Documents in the NTIS Technical Reports collection are the results of federally funded research. They are directly submitted to or collected by NTIS from Federal agencies for permanent accessibility to industry, academia and the public.  Before purchasing from NTIS, you may want to check for free access from (1) the issuing organization's website; (2) the U.S. Government Printing Office's Federal Digital System website; (3) the federal government Internet portal; or (4) a web search conducted using a commercial search engine such as
Accession Number ADA566737
Title Sacked at Saipan.
Publication Date May 2012
Media Count 48p
Personal Author I. W. Allen
Abstract The relief of Major General Ralph Smith, United States Army, from the command of the 27th Infantry Division during the battle for Saipan on 24 June 1944 by Lieutenant General Holland M. Smith, United States Marine Corps, seemingly ignited a slow-burning fuse of service competition, jealousy, and animosity that some say is still burning bright today. If not for the sheer determination of the highest Army, Marine Corps, and Navy commanders in Washington, something so trivial, yet historic, as the relief of Ralph Smith could have hindered the strategic goals and operational objectives of the war against the Japanese. Nearly seventy years later, the question is still a topic of debate. Was Lieutenant General Holland Smith justified in relieving Major General Ralph Smith. Holland Smith's justifications centered on Ralph Smith's apparent disregard of orders and perceived inability to lead his division in combat. Historical appraisals of this relief have most often focused on either Army or Marine Corps doctrines in place at the time of the battle for Saipan. Instead of comparing and contrasting doctrines from the Second World War, this monograph appraises Lieutenant General Holland Smith's effectiveness as a corps level commander and the factors influencing his decision to relieve Major General Ralph Smith using today's doctrinal combat power assessment from the Army's Operations, FM 3-0 Change 1. As stated in this Army doctrinal publication, there are eight elements of combat power: mission command, movement and maneuver, fires, sustainment, intelligence, protection, information, and leadership. This monograph evaluates the justifications based on today's standards of combat power analysis, focusing on only three of the eight elements of combat power: military intelligence, mission command, and leadership.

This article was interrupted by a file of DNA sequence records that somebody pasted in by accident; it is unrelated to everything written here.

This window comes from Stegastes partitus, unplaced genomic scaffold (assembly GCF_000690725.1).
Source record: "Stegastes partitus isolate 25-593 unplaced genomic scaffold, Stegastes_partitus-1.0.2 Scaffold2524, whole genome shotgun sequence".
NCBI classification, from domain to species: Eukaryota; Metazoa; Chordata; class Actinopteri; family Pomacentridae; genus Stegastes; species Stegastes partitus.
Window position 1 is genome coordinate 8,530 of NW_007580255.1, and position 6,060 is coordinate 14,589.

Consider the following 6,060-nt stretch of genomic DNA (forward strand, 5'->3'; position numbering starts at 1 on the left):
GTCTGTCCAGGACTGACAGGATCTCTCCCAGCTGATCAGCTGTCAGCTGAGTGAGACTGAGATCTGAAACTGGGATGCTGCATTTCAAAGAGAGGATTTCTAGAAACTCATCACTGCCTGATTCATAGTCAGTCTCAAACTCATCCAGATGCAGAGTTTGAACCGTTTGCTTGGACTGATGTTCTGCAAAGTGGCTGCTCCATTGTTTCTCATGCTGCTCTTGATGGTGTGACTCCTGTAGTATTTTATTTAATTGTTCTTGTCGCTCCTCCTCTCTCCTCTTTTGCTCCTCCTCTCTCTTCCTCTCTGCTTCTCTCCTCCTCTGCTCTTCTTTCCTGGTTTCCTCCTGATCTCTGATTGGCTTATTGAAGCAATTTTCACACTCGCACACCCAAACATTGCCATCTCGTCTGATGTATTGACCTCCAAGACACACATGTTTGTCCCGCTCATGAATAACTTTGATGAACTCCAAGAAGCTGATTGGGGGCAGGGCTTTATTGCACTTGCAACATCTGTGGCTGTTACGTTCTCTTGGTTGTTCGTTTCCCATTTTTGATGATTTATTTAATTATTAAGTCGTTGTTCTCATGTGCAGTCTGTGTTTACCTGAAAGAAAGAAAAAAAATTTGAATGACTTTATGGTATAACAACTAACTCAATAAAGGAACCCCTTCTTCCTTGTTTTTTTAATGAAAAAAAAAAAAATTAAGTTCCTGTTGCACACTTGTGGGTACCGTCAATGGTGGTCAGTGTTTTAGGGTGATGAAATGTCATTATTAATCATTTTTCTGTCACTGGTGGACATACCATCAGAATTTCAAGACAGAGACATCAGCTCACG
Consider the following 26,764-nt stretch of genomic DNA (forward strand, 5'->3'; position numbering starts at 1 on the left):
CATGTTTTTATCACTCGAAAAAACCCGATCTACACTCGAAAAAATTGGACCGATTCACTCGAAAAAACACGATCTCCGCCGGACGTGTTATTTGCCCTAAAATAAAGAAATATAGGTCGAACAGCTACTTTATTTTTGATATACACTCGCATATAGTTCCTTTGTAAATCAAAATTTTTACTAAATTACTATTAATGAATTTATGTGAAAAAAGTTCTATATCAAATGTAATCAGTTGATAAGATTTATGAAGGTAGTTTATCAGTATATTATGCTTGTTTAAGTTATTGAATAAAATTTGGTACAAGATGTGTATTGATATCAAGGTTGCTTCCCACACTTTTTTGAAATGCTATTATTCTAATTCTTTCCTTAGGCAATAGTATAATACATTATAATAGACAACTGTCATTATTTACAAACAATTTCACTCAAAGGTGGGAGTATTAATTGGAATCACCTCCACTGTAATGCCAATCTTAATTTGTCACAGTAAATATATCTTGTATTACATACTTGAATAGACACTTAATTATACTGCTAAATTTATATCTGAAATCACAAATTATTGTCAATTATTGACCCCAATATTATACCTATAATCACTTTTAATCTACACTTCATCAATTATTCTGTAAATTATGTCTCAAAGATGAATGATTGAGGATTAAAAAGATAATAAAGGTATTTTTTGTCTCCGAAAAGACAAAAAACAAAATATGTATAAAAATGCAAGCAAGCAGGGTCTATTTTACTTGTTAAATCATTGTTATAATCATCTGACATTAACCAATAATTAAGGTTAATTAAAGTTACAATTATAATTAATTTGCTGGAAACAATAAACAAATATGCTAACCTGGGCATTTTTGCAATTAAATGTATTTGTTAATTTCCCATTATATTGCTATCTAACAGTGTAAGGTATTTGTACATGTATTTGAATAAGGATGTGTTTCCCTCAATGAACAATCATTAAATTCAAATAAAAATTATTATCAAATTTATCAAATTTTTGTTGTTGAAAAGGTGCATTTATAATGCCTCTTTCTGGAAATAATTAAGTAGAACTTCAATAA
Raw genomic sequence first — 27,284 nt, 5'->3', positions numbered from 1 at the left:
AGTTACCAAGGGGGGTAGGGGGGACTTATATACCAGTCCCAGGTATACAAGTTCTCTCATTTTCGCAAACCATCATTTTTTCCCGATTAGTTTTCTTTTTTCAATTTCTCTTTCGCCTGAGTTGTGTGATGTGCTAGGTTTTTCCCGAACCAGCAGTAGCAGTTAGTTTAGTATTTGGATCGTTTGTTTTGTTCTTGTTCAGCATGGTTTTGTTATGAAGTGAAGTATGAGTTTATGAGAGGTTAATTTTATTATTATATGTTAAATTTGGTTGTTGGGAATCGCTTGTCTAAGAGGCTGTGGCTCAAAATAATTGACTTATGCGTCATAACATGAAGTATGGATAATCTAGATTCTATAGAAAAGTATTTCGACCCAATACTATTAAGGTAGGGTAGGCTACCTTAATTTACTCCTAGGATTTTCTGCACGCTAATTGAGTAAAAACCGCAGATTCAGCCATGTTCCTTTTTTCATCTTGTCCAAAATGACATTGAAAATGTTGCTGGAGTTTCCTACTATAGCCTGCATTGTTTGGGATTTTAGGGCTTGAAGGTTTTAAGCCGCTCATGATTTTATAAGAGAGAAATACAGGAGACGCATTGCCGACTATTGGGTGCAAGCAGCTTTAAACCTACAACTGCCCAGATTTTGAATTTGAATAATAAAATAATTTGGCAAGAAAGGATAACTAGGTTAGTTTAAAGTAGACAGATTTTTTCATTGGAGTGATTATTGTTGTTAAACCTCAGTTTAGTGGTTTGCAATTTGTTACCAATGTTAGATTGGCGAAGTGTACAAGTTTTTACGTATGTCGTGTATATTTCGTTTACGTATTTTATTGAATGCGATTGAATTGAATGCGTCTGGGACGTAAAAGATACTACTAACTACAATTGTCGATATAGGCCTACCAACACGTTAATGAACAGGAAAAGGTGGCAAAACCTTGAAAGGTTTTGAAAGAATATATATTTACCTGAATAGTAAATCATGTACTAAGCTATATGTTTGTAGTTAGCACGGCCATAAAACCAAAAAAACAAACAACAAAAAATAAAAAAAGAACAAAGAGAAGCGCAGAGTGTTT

Keywords Army operations
Combat effectiveness
Corps level organizations
Decision making
Division level organizations
Marine corps personnel
Military commanders
Military doctrine
Military intelligence

Source Agency Non Paid ADAS
NTIS Subject Category 74 - Military Sciences
74G - Military Operations, Strategy, & Tactics
Corporate Author Army Command and General Staff Coll., Fort Leavenworth, KS. School of Advanced Military Studies.
Document Type Technical report
Title Note Monograph, June 2011 May 2012.
NTIS Issue Number 1307
Contract Number N/A

Science and Technology Highlights

See a sampling of the latest scientific, technical and engineering information from NTIS in the NTIS Technical Reports Newsletter

Acrobat Reader Mobile    Acrobat Reader